Migrating a system can be very disruptive for users. Make sure you communicate this to your users and allocate sufficient time for rollbacks.

How to do it...

To migrate an existing Jira instance to another server, perform the following steps:

  1. Download and install a brand-new Jira instance in your new environment with an empty database.
  1. Note down the files listed under Modified Files and Removed Files in the System Info page for your current Jira. The following screenshot shows an example:
  1. Shut down your current Jira instance.
  2. Back up your current Jira database with the database's native backup utility.
  3. Back up your current JIRA_HOME directory.
  4. Take your new Jira offline.
  5. Copy over your JIRA_HOME backup and replace the new JIRA_HOME directory with it.
  6. Update the dbconfig.xml file with the new Jira database details.
  7. Copy your database backup and restore the new Jira database.
  8. Start up the new Jira instance.
  9. Apply the same changes to the new Jira instance from step 2.
 

Setting up the context path for Jira

If you have multiple web applications running on the same domain, you might want to set up a context path for Jira—for example, http://example.com/jira, where /jira is the context path.

How to do it...

Perform the following steps to set up a context path for Jira:

  1. Shut down Jira if it is running.
  2. Open up JIRA_INSTALL/conf/server.xml in a text editor.
  1. Locate the following line and enter the context path for the path attribute—for example, path="/jira":
<Context path="/jira"docBase="${catalina.home}
/atlassian-jira" reloadable="false"
useHttpOnly="true">

  1. Save the file and restart Jira. If you are doing this after Jira has been installed, you will have to update Jira's base URL option so that its links will reflect the change.
  2. Log into Jira as an administrator.
  3. Navigate to Administration > Systems > General Configuration.
  4. Click on the Edit Settings button.
  5. Enter the fully qualified URL in Jira, including the context path, in the Base URL field.
  6. Click on Update to apply the change.

After you have all this set up, you will be able to access Jira with the new context path, and all the links, including those from Jira's notification emails, will be the context path in the URL.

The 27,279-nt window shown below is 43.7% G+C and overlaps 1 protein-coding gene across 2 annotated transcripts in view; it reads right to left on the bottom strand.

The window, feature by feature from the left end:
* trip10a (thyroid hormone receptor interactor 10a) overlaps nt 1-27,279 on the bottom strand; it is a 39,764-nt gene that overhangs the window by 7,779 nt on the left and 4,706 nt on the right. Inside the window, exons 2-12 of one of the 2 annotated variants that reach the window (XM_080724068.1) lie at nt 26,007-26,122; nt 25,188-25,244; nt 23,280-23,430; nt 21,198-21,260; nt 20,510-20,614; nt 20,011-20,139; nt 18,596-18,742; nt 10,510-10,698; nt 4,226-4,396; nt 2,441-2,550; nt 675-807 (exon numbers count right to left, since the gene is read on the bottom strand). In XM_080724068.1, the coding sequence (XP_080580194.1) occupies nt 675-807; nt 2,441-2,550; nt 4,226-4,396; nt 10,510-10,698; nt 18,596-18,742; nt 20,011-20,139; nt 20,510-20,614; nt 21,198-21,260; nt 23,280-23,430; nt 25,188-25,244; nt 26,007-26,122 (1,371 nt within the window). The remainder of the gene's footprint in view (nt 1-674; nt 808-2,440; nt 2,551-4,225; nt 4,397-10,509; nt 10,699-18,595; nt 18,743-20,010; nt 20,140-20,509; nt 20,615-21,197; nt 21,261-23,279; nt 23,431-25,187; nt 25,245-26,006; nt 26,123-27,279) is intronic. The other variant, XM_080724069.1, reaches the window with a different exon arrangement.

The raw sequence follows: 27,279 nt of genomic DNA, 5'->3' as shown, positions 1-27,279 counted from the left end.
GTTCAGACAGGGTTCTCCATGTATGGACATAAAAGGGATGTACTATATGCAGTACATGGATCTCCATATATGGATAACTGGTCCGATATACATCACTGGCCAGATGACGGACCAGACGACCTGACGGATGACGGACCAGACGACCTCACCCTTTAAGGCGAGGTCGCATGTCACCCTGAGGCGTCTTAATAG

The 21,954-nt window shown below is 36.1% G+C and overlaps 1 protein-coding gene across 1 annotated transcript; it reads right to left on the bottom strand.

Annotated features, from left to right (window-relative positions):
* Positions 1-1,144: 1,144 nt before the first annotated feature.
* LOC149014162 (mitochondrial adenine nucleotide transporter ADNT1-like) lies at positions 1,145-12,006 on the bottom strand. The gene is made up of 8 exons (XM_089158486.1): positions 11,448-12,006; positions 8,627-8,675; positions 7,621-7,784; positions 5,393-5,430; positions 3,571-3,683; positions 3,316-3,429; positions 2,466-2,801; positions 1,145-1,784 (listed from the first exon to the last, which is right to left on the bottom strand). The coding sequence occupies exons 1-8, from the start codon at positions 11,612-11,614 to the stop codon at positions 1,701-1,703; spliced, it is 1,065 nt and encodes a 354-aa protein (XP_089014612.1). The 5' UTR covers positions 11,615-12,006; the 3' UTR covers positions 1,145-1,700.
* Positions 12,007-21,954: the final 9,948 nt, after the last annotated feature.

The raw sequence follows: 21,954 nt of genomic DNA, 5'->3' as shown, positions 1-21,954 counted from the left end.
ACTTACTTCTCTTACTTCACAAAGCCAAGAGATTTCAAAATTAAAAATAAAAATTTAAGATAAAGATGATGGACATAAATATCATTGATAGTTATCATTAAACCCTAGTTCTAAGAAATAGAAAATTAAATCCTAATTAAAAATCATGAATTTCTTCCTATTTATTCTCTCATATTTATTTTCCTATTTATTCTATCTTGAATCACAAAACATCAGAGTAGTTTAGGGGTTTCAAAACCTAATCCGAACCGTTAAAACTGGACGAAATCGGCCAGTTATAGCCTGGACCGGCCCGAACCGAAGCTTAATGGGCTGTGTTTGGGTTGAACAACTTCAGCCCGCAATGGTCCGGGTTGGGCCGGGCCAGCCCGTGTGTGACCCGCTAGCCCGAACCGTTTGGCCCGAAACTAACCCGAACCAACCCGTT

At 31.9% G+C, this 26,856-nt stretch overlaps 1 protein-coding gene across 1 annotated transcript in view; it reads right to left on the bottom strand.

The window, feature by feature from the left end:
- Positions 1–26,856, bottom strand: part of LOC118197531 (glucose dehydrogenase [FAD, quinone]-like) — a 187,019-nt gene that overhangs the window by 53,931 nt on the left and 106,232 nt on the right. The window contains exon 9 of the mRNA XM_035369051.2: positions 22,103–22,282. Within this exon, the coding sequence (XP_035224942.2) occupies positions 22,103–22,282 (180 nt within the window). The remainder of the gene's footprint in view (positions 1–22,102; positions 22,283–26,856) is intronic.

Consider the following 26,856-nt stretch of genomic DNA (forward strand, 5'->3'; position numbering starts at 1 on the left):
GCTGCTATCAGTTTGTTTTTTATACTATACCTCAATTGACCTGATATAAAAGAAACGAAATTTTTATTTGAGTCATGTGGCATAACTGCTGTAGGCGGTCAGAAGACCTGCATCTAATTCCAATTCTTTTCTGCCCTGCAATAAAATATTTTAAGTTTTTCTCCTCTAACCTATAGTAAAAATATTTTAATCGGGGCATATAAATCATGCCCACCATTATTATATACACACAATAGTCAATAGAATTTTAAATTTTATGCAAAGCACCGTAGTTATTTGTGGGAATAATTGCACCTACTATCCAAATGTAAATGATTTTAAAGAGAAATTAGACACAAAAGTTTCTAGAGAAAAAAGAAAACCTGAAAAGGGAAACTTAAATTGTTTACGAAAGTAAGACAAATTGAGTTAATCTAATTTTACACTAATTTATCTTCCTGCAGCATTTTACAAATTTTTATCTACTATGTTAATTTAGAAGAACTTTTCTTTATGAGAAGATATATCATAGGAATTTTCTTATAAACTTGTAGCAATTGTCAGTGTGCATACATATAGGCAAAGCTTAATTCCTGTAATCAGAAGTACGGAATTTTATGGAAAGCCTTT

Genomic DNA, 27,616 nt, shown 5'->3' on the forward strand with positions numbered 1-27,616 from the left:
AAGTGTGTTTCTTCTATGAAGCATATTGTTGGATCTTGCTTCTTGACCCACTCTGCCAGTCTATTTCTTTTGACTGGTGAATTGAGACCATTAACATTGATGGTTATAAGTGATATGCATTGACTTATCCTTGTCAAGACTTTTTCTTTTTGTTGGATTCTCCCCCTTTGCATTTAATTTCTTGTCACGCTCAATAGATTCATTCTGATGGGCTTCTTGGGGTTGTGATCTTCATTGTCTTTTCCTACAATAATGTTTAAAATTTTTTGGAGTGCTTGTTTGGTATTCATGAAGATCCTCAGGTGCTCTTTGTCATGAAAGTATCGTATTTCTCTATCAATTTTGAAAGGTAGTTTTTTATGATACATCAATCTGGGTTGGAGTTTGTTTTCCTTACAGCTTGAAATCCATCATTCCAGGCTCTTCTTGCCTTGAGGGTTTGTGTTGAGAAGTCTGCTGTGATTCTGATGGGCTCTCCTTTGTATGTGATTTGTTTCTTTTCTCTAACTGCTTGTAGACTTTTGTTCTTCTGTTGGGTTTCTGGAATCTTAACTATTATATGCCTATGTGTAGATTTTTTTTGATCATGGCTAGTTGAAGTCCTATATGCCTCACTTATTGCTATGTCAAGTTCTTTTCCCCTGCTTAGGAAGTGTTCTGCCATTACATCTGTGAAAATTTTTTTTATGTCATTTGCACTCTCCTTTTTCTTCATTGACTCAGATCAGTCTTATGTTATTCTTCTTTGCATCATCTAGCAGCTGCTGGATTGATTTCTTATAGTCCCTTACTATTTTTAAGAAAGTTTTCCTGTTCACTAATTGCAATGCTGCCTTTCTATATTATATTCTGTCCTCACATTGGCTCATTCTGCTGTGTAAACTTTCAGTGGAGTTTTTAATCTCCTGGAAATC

Setting up SSL

By default, Jira runs with a standard non-encrypted HTTP protocol. This is acceptable if you are running Jira in a secure environment, such as an internal network. However, if you plan to open up access to Jira over the internet, you need to tighten up security by encrypting sensitive data, such as the usernames and passwords that are sent, by enabling HTTP over SSL (HTTPS).

This recipe describes how to install SSL on the Jira Tomcat application server. If you have an HTTP web server such as Apache in front of Jira, you can install the SSL certificate on the web server instead.

Getting ready

You need to have the following set up before you can step through this recipe:

  1. Obtain a valid SSL certificate: You can either use a self-signed certificate or obtain one from a certificate authority (CA) such as Verisign. Using a self-signed certificate will display a warning message when users first visit the site, as shown in the following screenshot:
  1. Ensure that the JAVA_HOME environment variable is set properly.
  2. Make sure you know which JDK/JRE Jira is using. You can find this information from the System Info page in Jira, where you need to look for the java.home property.
  3. Make sure your JRE/JDK's bin directory is added to your PATH environment variable, and the keytool command will output its usage, as shown in the following screenshot:

Now let's get started with the steps for this recipe.

How to do it...

Perform the following steps to import an SSL certificate:

  1. Open up a command window and go to the directory where the certificate file resides.
  2. Generate a Java KeyStore (JKS) for Jira by running the keytool -genkey -alias jira -keyalg RSA -keystore $JIRA_HOME/jira.jks command.
  3. Import the certificate into the KeyStore repository by running the keytool -import -alias jira -keystore $JIRA_HOME/jira.jks -file file.crt command, where file.crt is the certificate file.
  4. Open the server.xml file located in the JIRA_INSTALL/conf directory in a text editor.
  1. Locate and uncomment the following XML configuration snippet:
<Connector port="8443" 
maxHttpHeaderSize="8192" SSLEnabled="true" maxThreads="150" minSpareThreads="25" maxSpareThreads="75" enableLookups="false" disableUploadTimeout="true" acceptCount="100" scheme="https" secure="true" clientAuth="false" sslProtocol="TLS" useBodyEncodingForURI="true"/>
  1. Add a few new attributes to the Connector tag and save the file, as follows:
keystoreFile="PATH_TO_YOUR_KEYSTORE" 
keystorePass="PASSWORD_FOR_YOUR_KEYSTORE" 
keyAlias="jira" 
keystoreType="JKS" 
  1. Restart Jira to apply the changes.

How it works...

We first created a new Java KeyStore repository for Jira to store its own SSL certificate with Java's keytool utility. During this step, you are prompted to provide information about the store as well as a password to access the KeyStore repository.

Do not lose the password to the KeyStore repository.